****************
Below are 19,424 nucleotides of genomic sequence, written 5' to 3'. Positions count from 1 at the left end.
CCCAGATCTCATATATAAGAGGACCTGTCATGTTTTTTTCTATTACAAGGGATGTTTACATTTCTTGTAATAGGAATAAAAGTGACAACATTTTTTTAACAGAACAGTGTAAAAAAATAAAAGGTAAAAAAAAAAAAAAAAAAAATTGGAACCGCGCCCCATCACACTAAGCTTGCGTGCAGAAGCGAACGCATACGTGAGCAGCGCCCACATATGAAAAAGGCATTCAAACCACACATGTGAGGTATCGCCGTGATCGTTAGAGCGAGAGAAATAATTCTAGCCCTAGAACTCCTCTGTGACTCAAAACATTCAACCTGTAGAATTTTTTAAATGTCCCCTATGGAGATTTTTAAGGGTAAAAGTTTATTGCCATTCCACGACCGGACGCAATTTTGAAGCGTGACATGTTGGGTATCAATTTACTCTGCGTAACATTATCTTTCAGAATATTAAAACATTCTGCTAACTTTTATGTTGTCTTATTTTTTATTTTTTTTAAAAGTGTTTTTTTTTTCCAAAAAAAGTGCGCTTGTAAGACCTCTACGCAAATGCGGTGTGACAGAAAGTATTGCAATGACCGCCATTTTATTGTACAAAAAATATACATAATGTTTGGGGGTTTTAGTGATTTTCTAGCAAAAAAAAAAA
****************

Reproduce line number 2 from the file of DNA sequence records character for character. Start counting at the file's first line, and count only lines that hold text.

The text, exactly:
CCCAGATCTCATATATAAGAGGACCTGTCATGTTTTTTTCTATTACAAGGGATGTTTACATTTCTTGTAATAGGAATAAAAGTGACAACATTTTTTTAACAGAACAGTGTAAAAAAATAAAAGGTAAAAAAAAAAAAAAAAAAAATTGGAACCGCGCCCCATCACACTAAGCTTGCGTGCAGAAGCGAACGCATACGTGAGCAGCGCCCACATATGAAAAAGGCATTCAAACCACACATGTGAGGTATCGCCGTGATCGTTAGAGCGAGAGAAATAATTCTAGCCCTAGAACTCCTCTGTGACTCAAAACATTCAACCTGTAGAATTTTTTAAATGTCCCCTATGGAGATTTTTAAGGGTAAAAGTTTATTGCCATTCCACGACCGGACGCAATTTTGAAGCGTGACATGTTGGGTATCAATTTACTCTGCGTAACATTATCTTTCAGAATATTAAAACATTCTGCTAACTTTTATGTTGTCTTATTTTTTATTTTTTTTAAAAGTGTTTTTTTTTTCCAAAAAAAGTGCGCTTGTAAGACCTCTACGCAAATGCGGTGTGACAGAAAGTATTGCAATGACCGCCATTTTATTGTACAAAAAATATACATAATGTTTGGGGGTTTTAGTGATTTTCTAGCAAAAAAAAAAA